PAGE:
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Author Topic: Help! Need to requeen? (Pictures)  (Read 1121 times)
FrogPond
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Location: Hocking County, Ohio


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« on: July 03, 2005, 11:27:23 AM »

First, for the images to this posting, see my bee blog by following this link: http://frogpondbeeblog.blogspot.com/

I started three hives this spring and two of them a really doing well. Hive #3 however seems to have been a laggard all year. Now I am beginning to think I have a queen that is a "dud". I need some experienced opinions based on what I have observed and the pictures I have posted.

1. Open Brood Pattern
  The brood pattern in Hive 3 is open and there are many cells not in use. When the frames were fuller a couple weeks ago, there were a lot of skipped cells. There are larvae and capped cells, so I left them alone. Now I am not so sure.

2. Slow Comb Development
  These girls are now almost one full deep 'behind' the other two hives in comb development. They have barely drawn any of the second deep.

Now...
 smiley  Should I buy a new queen or let them make a new queen? I have not seen any evidence of supercedure cells.

 smiley  Should I move frames of brood from my stronger hives in to this hive? Would that help equalize the colonies or detract from the strong colonies?

 smiley  Might there be something else affecting this hive? I see no evidence of mites or other pests. So far I have applied no medication

  Thanks for your advice... I want to make sure I go in to the fall and winter with three strong hives! You can learn more about my farm at my web site - I don't have my bee blog integrated in to the web site yet, but I will try to get it done soon. I have learned a lot here and hope to contribute some time soon!
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Charles Fry, Amatuer Farmer & Entremanure
Frog Pond Acres   -    http://www.FPAcres.com - come by for a visit!
bassman1977
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Location: Selinsgrove, Pennsylvania


« Reply #1 on: July 03, 2005, 12:16:21 PM »

Here are my two cents.

If they haven't produced a lot of comb in your second box yet, just wait. Mine was the same way until just recently. I don't know what is going on your way as far as weather is concerned but I'm sure it's the same for you as it is for us (PA/OH neighbors). The bees will have a harder time finding stuff to gather when it's dry like this.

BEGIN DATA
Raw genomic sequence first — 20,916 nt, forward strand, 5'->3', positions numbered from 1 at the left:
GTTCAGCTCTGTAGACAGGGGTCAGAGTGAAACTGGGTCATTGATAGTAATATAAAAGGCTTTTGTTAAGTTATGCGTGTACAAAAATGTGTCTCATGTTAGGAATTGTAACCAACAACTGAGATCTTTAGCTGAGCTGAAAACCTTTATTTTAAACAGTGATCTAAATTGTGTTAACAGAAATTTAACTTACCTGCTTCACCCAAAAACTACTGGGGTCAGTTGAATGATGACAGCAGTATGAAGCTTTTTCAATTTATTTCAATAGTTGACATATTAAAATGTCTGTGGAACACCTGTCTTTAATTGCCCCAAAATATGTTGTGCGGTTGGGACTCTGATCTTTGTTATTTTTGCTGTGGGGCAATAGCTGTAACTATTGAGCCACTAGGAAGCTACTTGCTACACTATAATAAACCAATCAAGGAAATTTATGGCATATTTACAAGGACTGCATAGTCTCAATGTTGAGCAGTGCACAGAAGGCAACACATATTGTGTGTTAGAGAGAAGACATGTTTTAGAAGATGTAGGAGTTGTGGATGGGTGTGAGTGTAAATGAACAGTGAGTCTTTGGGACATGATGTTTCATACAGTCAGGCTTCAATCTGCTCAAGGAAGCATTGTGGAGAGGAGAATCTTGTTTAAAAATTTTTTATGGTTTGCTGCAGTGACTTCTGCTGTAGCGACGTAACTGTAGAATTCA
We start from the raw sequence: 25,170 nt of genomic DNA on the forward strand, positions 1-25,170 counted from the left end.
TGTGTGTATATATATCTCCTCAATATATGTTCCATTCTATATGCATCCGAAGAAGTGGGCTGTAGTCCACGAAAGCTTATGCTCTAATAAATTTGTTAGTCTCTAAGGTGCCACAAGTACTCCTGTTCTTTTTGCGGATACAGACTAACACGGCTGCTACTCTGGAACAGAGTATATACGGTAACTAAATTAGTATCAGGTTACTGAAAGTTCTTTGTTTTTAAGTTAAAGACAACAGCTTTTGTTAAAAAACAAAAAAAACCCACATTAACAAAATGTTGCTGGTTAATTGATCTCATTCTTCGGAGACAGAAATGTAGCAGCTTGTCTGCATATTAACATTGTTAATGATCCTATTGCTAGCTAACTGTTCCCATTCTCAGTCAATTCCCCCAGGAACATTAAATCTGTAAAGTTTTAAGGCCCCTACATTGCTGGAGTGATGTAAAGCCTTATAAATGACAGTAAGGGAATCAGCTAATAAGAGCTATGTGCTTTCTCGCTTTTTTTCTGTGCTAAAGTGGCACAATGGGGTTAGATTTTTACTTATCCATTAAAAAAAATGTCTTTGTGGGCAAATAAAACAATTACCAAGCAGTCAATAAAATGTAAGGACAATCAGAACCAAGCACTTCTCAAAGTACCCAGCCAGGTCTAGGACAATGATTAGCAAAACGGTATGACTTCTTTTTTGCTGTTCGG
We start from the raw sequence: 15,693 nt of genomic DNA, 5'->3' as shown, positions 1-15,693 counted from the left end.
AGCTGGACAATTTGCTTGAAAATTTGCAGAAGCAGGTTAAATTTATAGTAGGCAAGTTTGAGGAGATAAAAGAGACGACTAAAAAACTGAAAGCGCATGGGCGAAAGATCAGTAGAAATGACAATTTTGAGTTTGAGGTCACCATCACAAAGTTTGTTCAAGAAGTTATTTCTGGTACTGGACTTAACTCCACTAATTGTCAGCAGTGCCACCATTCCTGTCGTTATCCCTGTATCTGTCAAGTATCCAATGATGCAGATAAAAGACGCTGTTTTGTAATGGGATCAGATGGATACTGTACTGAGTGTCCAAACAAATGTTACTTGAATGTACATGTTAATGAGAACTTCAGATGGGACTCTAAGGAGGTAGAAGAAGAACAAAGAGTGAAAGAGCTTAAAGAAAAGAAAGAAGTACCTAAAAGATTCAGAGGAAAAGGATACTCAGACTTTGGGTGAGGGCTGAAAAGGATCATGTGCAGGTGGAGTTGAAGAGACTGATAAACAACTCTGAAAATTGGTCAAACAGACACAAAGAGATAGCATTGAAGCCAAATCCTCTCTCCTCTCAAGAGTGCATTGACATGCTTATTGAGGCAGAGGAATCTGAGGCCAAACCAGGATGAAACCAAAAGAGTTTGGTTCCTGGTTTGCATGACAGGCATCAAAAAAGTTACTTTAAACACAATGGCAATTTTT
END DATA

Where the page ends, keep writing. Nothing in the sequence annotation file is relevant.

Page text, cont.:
As far as your brood goes, I don't know. Your pictures looked alright from what I could tell. If the queen is slacking, that could explain slow frame production too. I'm sure it would be suggested by a more experienced person to add a frame of brood to your weak hive. Personnally I wouldn't requeen just yet. Your bees know when you have a worthless queen and will replace her when they are ready. No sense in killing what could be a perfectly good bee if it's all weather related.
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Michael Bush
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« Reply #2 on: July 03, 2005, 03:13:11 PM »

When you assess brood patterns, don't confuse emerging brood with newly capped brood.  The new capped brood should be pretty solid with only some that are about to be capped left.  Emerging brood is often spotty because some has emerged or the bees have chewed out some of the mites.  Pepper shot brood is when the queen is too inbred and laying fertile (haploid) drone eggs in worker cells.  the workers, knowing they are not viable anyway, eat the eggs leaving gaps.  These gaps will be there when the brood is mostly all just capped.

A lot of times a hive just has to reach a critical mass of bees.  Once they do that they can explode in population.  Until they do that, sometimes they struggle.

I'm not saying it is or isn't the queen.  But there are other factors.  A queen can be a great layer, but if there isn't enough bees to care for the brood it doesn't matter.
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Michael Bush
My website:  bushfarms.com/bees.htm
My book:  ThePracticalBeekeeper.com
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"Everything works if you let it."--Rick Nielsen
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